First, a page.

But, regardless of the current state of electronics, I’ve also noticed an increase in instances of vital communication missing on-set in recent years. Person-to-person communication in general has dropped off dramatically around the world (with cell phones, texts and social media), but the production business is a different working environment than most other businesses. An average shoot demands the knowledge, skill and collaboration of experienced people for reasons of both efficiency and safety. Times have changed, but I believe that there is no excuse for a lack of communication - both in pre-production and on-set during the shoot.
Recently, I taught two weeks of classes on cinematography at the Maine Media Workshops. Teaching up at MMW is always a pleasure, although it can be an exhausting week for instructors in the film and video production courses. One of the reasons that the week is so tiring for me is that I am communicating all day, every day to 10-15 people for a week straight -- either teaching in-class or on-set. Not only do I practice the art of effective verbal communication on-set while I teach, but I find, especially today, that I need to really encourage my students to do the same. Many of today's "directors" or "cinematographers" are quiet and non-communicative. A lot of production equipment is big and heavy, and often the space around the image area (or lighted set) is in relative darkness - so for safety reasons it is especially important for both the crew and the talent to know what is happening on set and when.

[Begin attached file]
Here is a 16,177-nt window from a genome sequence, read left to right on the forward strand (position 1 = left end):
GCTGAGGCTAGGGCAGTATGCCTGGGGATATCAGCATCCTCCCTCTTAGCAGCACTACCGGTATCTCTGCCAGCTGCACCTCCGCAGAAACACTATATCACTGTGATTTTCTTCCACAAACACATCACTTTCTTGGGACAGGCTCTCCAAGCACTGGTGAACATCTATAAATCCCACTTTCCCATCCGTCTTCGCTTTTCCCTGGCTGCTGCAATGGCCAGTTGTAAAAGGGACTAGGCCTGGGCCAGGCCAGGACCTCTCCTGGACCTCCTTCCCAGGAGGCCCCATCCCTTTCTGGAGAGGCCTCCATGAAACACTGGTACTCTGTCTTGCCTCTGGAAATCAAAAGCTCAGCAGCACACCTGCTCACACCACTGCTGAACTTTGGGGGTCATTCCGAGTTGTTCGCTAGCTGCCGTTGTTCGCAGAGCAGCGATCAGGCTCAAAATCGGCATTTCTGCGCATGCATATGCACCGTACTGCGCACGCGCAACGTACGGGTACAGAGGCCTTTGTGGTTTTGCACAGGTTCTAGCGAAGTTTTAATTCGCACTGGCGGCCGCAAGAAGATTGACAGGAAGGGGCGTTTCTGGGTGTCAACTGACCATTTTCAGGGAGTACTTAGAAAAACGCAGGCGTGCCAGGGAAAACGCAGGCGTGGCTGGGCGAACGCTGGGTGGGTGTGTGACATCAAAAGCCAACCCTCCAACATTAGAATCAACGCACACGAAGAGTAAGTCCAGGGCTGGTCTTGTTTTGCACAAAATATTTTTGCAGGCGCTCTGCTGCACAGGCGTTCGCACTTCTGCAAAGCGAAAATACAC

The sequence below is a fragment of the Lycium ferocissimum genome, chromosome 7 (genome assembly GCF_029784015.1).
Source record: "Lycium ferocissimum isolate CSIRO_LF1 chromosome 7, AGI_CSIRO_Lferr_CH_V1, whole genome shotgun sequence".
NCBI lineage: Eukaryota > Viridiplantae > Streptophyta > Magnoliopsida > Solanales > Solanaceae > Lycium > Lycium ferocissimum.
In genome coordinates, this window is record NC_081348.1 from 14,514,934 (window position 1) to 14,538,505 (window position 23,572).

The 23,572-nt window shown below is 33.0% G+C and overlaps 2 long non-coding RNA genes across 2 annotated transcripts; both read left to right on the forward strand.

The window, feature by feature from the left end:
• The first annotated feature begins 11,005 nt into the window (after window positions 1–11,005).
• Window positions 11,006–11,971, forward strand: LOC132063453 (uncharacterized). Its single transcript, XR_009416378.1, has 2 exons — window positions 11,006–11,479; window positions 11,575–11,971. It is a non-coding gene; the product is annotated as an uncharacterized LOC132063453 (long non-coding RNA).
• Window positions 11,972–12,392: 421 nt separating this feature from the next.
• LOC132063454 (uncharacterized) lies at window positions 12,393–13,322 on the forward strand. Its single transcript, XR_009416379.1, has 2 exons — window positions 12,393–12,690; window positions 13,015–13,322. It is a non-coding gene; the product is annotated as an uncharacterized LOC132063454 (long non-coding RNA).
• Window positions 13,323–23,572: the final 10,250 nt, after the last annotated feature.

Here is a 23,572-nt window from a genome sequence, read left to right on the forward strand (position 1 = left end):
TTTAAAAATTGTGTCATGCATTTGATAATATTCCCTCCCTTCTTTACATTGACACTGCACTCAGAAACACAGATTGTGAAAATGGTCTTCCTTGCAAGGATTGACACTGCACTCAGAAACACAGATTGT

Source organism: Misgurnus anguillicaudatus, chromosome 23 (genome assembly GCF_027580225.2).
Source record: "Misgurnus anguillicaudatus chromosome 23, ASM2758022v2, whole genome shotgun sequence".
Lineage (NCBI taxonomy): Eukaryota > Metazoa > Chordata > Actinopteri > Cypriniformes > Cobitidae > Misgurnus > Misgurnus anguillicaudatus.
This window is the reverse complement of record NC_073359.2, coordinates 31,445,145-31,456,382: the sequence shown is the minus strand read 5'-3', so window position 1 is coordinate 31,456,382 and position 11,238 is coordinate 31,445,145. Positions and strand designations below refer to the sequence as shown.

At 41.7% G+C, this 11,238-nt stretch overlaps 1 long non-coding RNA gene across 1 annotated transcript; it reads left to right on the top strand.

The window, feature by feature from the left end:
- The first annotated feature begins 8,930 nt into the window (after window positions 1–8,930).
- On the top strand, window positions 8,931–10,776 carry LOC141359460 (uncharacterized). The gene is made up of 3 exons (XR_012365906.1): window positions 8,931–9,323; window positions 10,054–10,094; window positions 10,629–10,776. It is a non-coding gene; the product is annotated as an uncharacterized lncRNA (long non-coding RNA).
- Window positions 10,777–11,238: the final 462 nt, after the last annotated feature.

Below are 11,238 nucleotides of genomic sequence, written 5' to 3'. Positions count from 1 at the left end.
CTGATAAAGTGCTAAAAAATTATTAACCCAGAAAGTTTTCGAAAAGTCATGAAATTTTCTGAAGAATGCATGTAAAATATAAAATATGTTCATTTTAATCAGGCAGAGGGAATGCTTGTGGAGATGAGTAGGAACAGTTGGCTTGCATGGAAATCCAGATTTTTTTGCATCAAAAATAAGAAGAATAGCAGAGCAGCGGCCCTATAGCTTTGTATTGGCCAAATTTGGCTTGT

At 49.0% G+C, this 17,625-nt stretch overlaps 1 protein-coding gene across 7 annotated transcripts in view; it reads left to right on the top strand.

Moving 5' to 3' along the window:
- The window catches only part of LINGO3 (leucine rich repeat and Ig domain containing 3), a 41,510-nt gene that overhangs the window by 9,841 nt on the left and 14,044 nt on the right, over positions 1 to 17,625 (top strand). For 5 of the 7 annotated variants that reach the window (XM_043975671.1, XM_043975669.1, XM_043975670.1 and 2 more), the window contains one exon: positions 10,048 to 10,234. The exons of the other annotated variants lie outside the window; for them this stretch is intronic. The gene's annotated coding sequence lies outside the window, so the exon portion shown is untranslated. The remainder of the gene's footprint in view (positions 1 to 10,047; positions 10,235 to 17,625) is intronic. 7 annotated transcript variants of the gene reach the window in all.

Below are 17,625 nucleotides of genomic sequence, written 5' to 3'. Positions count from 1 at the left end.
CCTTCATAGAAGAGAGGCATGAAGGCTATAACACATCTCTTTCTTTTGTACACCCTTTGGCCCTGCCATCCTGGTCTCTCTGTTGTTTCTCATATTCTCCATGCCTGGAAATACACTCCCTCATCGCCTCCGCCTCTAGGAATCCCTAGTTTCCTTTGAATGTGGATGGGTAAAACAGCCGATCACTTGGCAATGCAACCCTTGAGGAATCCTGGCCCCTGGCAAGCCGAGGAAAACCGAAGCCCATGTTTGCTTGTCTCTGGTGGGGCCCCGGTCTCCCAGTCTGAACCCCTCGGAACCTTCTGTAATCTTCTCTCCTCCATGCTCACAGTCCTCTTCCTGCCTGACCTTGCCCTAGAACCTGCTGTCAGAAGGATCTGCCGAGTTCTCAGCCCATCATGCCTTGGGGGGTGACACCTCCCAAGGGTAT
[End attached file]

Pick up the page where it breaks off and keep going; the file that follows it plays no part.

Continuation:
I have a big voice, so it's easy to hear me on set. But for many women and other production team members with smaller voices, a real effort is needed for those people to keep everyone understanding what's happening on set. On a bigger production, the AD (assistant director) is the "voice" of the set but many productions today are without an AD and therefore often without the constant communication that is so important to safety on any set. There are many departments in production that are not so concerned about safety, but in the camera, lighting (electrical) and grip departments, safety for all involved is the number one priority. A lack of safety precautions can lead to serious injuries or worse to both crew members and actors. I need only to mention the name Sarah Jones to underline the importance of on-set communications.
Collaboration on-set can also be a key element in your success on a production. The process of translating an idea to film or video (or any medium) can be both complex and difficult at times. Utilizing the knowledge and experience of your crewmembers can help to achieve - or even exceed - your daily production goals. When I am working on-set, I always have an open ear for my crew. That does not mean that I will use every suggestion I hear, but I am always listening for a better way to accomplish the shot or lighting effect. But listening to your crew also empowers them and let's them feel like an important part of the day - which of course leads to a better team effort and higher morale. At the Maine Media Workshops, I am constantly encouraging each student to begin with their own vision - and a director's vision is critical - but then to utilize their crew and collaborate with the others, if for no other reason than for time savings and efficiency.
Film and video production is an amazing business but it is rarely meant for the solo artist. Learn to open up on-set and work to communicate effectively with all involved. Take pride in your ability to manage the set and your crew, and constantly strive to hone your communication skills. You will be amazed by the results and you’ll enjoy your days working in production much more.
From video Lighting Technics